Tackling Baby Shots

Logan just had his four month check up and with it came another round of vaccinations. He gets a little sad but we’ve got a good routine now that I thought might be worth a share.

Babies start getting their vaccinations within 12 hours of being born but they’ve already started building immunities while mom is still pregnant. Between 27 and 36 weeks the DTaP shot is given to mothers to protect their babies from whooping cough. It is suggested that those that will be around the infant are vaccinated as well (significant others, grandparents).

In the hospital babies will receive hepititus B and vitamin K shots along with an eye ointment that is typically the antibiotic erythromycin.

In our hospital the nurse gave Logan his shots as I fed him. He stopped eating for a moment but it didn’t seem to bother him much.

Fast forward to two month shots and as a first time parent I had done all the upfront (worried) research. I knew he could be more fussy, run a fever, not want to eat and even sleep more.

He was due to receive his own DTaP (Diptheria, Tetanus and Pertussis/whooping cough)-IPV (Polio)-HIB (haemophilus inflienzae), 2nd dose of Hep B, PCV13 (Pneumococcus) and rotavirus vaccines. The pediatrician even sent us home with infant Tylenol to predose him with for comfort.

We decided we’d rather see how he did than just give him medication he may not need. My biggest regret was how we dressed him. He wore a onsie and pants which may not seem bad but actually hurt him in the long run.

To get their shots they are laid on the table and you are supposed to get in their face to distract them. Logan cried for a short amount of time after looking at me super sad like with no crying. Oh my mama heart. Let’s be honest though, I wouldn’t want it any other way. I want to be right there for him for comfort.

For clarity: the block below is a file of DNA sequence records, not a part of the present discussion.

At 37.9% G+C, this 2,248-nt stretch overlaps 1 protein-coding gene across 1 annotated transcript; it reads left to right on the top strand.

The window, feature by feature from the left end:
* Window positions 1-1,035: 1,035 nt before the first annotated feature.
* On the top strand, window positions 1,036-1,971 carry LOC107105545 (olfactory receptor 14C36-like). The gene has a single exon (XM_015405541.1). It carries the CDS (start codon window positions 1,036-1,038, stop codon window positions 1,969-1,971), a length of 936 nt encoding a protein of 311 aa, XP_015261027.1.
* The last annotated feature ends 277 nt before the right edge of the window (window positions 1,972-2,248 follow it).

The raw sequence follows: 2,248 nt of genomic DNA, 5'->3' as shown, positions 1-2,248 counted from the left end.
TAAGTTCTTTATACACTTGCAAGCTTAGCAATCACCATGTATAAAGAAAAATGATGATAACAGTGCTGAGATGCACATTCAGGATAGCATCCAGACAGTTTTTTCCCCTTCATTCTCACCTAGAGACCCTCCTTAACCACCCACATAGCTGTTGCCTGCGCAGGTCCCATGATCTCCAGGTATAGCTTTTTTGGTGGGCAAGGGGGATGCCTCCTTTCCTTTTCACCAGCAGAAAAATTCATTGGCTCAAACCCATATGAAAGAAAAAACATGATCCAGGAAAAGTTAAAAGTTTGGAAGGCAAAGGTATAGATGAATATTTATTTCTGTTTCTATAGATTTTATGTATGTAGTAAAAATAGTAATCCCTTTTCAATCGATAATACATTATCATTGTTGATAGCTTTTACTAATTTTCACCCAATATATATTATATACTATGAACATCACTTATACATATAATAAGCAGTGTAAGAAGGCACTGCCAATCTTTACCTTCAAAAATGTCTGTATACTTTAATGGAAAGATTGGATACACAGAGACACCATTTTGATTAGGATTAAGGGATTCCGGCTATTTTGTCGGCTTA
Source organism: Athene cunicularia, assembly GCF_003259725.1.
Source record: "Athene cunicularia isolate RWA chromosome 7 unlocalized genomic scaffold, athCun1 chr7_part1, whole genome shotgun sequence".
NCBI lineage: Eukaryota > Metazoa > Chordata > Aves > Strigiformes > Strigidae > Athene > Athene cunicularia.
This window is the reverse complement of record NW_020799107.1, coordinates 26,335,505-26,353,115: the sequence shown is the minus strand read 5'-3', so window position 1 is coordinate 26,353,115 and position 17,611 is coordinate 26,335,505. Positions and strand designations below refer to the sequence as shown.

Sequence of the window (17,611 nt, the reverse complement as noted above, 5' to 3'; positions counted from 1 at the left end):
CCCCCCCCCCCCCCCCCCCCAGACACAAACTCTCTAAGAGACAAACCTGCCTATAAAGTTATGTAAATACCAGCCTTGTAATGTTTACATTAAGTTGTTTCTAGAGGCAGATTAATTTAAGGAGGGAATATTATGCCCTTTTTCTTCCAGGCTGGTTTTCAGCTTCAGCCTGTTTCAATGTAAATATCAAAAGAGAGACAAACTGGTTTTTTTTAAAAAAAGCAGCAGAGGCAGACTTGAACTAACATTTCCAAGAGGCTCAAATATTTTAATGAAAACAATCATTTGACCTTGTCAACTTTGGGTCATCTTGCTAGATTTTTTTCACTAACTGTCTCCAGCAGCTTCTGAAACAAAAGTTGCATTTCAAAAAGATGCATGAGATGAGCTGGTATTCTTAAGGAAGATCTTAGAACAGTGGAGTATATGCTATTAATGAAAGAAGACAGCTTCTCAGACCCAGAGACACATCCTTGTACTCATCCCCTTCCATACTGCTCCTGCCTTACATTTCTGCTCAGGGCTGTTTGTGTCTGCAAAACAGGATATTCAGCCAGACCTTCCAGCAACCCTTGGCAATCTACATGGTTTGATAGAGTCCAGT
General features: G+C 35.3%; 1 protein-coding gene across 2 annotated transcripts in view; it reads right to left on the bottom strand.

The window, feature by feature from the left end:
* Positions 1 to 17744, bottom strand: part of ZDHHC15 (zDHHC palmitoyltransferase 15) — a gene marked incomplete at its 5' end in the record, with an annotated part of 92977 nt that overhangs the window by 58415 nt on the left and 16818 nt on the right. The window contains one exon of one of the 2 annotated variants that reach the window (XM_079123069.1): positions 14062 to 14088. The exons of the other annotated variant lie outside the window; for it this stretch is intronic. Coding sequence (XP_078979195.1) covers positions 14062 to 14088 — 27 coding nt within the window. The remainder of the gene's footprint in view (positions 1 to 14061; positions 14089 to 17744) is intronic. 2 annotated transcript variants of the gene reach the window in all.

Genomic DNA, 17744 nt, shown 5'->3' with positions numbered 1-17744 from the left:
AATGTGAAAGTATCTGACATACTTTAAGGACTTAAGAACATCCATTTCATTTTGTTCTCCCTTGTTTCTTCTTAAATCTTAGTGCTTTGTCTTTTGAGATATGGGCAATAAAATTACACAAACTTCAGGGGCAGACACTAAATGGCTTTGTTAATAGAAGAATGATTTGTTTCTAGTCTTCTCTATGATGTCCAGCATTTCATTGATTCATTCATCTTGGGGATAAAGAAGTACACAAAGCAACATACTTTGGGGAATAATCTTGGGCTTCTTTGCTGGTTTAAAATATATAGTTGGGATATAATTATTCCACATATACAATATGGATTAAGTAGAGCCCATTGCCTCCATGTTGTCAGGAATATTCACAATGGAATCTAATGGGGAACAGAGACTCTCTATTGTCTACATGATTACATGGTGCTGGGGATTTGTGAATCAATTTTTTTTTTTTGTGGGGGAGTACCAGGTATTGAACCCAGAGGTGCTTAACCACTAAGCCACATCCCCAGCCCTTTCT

Here’s the regret. In changing him shortly after the appointment his bandaid got caught on his pants. We all know getting the bandaid off is sometimes worse than what made you need it in the first place.

We never ended up needing Tylenol but he was a little more sad when he got hungry or tired.

Fast forward to this 4 month appointment and it was a lot of the same but I had a better plan. He again received DTaP-IPV-HIB, PCV13 and rotavirus.

1. I fed Logan right before leaving for the appointment. Our little guy has a better temperament about anything when he’s been fed. This also works with being cold after bath time. I’ve heard some doctors suggest feeding during shots. We haven’t needed it but it’s a great idea since breast feeding is also for comfort sometimes.

2. I dressed Logan in a one piece outfit that was easy on and off. This made for no bandaid snags and it didn’t take forever to get him dressed after. Snuggles came sooner and he was done crying in no time.

3. We took a bath to remove the Bandaids. Not only does Logan love baths but I decided that we’d just soak those bandaids right off. He was quite the happy camper splashing that he didn’t even notice when they were gone.

4. I clear the rest of my day. His appointment both times were in the afternoon and while I am working from home, I have been taking the rest of the day off work to provide all the uninterrupted snuggles and feedings he would like. While he doesn’t need the Tylenol, I’m sure he’s not feeling as well as he normally does and tends to get more fussy before feedings and naps.

What are some ways you’ve combatted vaccine sadness in your little ones?
How did your little ones do with vaccines?

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